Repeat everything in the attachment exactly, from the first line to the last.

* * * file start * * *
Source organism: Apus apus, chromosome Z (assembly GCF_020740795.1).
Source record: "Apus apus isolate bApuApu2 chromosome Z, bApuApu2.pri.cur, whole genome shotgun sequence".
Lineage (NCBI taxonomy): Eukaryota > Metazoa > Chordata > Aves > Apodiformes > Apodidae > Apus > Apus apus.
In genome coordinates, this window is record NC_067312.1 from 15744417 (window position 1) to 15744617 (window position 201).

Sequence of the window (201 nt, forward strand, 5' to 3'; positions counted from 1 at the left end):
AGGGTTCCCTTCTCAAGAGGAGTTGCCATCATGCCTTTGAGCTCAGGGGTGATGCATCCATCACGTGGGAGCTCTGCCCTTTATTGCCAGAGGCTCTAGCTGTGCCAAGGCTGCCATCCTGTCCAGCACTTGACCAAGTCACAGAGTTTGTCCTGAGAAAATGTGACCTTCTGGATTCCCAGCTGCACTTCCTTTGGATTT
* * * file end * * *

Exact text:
Source organism: Apus apus, chromosome Z (assembly GCF_020740795.1).
Source record: "Apus apus isolate bApuApu2 chromosome Z, bApuApu2.pri.cur, whole genome shotgun sequence".
Lineage (NCBI taxonomy): Eukaryota > Metazoa > Chordata > Aves > Apodiformes > Apodidae > Apus > Apus apus.
In genome coordinates, this window is record NC_067312.1 from 15744417 (window position 1) to 15744617 (window position 201).

Sequence of the window (201 nt, forward strand, 5' to 3'; positions counted from 1 at the left end):
AGGGTTCCCTTCTCAAGAGGAGTTGCCATCATGCCTTTGAGCTCAGGGGTGATGCATCCATCACGTGGGAGCTCTGCCCTTTATTGCCAGAGGCTCTAGCTGTGCCAAGGCTGCCATCCTGTCCAGCACTTGACCAAGTCACAGAGTTTGTCCTGAGAAAATGTGACCTTCTGGATTCCCAGCTGCACTTCCTTTGGATTT